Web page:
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Microsoft Develops Chip for Interactive TV

August 24, 2000|From Bloomberg News

REDMOND, Wash. — Microsoft Corp. and its WebTV unit are developing a computer chip to be introduced in the fall that will power the company's new interactive television service.

The Solo2 chip, being manufactured by Toshiba Corp., also can be employed in other devices and services that use the Internet, graphics and video. It will be introduced in TV set-top boxes for Microsoft's new Ultimate TV service, which revamps the older WebTV service to focus more on features such as digital video recording and interactive TV.

The new chip, which is being worked on by a team of about 50 developers, allows viewers to do things such as record two programs at once. Redmond, Wash.-based Microsoft plans to license the technology to other semiconductor and set-top box companies.

Microsoft said it developed the chip itself because no existing product met its specifications. It cost less than $20 million to design, according to Tim Bucher, vice president of WebTV Consumer Products. WebTV has developed chips for earlier versions of interactive TV boxes, he said.

"We always keep our eyes out for off-the-shelf chips we can use, but because we're creating these new categories of services rapidly, there aren't always things available," he said.

Microsoft has begun a companywide strategic initiative to shift its focus to Web services and computing devices such as Web-enabled interactive television, cell phones and hand-held organizers. Still, Web-enabled television hasn't caught on with consumers, analysts said, and Microsoft's first foray with the original WebTV service has attracted only a little more than 1 million subscribers.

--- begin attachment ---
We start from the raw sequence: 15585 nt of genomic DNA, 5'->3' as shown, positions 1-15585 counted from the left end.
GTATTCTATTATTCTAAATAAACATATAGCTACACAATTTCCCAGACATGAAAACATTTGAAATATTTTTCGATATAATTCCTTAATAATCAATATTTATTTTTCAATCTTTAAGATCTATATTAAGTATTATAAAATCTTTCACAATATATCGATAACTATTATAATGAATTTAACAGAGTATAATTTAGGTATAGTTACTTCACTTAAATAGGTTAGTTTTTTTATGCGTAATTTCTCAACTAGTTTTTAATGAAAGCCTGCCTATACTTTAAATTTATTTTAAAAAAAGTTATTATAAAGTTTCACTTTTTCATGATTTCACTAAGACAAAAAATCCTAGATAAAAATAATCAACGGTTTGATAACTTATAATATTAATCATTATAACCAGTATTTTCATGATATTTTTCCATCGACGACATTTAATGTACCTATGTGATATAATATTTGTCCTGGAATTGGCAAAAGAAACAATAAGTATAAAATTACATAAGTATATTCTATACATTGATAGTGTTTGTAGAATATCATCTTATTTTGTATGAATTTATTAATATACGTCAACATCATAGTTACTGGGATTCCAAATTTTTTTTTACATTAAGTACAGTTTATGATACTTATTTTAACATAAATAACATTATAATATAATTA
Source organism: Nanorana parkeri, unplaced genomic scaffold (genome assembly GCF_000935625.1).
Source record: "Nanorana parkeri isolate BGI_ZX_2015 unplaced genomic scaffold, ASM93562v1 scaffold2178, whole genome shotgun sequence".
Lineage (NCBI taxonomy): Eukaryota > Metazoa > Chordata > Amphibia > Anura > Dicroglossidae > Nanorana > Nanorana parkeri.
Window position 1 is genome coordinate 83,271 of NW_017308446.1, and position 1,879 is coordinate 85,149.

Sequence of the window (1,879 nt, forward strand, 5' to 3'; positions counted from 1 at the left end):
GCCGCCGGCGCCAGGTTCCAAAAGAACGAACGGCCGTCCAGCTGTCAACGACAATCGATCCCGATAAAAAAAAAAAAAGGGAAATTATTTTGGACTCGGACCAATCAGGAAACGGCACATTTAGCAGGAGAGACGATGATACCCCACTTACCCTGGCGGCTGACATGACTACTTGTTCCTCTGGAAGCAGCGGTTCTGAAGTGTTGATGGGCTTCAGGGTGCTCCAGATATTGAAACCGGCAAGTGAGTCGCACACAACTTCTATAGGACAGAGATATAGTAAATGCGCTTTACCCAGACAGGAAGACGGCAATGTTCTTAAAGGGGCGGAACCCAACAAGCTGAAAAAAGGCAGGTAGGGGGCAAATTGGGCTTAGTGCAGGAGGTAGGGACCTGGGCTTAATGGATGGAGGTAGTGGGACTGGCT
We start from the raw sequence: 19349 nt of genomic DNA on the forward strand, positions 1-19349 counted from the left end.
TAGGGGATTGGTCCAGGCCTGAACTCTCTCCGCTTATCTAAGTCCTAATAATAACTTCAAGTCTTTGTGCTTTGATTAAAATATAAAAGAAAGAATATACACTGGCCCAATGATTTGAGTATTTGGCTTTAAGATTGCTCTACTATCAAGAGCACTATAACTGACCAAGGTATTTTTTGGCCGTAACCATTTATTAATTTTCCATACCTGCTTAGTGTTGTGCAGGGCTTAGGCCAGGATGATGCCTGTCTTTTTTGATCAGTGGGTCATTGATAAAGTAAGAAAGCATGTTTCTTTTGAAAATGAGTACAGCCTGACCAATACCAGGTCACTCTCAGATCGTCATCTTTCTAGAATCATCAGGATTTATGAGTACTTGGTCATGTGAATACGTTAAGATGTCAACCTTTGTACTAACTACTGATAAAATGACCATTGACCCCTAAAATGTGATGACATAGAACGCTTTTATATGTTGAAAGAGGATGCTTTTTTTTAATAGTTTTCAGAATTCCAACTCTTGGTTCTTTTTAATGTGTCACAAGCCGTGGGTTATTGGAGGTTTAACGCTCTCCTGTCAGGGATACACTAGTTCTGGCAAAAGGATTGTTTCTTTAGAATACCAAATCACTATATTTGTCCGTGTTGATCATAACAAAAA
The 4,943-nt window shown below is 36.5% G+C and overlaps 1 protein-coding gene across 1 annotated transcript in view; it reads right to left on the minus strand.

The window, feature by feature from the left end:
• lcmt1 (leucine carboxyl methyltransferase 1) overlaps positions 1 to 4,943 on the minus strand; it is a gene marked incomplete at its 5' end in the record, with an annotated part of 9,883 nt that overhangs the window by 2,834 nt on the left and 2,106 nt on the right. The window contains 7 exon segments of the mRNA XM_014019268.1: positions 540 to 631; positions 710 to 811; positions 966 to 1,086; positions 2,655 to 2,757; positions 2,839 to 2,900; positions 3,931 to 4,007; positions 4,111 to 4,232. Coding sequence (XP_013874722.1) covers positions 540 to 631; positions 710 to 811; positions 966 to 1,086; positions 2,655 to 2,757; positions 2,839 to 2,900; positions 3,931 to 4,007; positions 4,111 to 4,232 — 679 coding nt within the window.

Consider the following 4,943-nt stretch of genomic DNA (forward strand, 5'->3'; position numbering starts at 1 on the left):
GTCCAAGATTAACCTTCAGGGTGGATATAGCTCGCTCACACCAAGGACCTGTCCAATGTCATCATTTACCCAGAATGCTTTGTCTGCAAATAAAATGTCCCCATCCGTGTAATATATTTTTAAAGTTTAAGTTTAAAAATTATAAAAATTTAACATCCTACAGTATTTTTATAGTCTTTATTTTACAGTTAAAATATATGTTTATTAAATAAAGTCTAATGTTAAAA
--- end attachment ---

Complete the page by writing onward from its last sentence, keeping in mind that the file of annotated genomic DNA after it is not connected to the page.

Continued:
WebTV now is refocusing its efforts on the Ultimate TV service, which offers more features than the original WebTV service, and on licensing its software to cable-TV companies that want to offer their own interactive television services, including AT&T Corp. and United Pan-Europe Communications.

By licensing the Solo2 technology to TV equipment makers, Microsoft can ensure there are other set-top boxes on the market that work with its Ultimate TV service.

Microsoft shares fell 50 cents to close at $70.75 on Nasdaq.

The development of the chip was reported earlier by the San Jose Mercury News.

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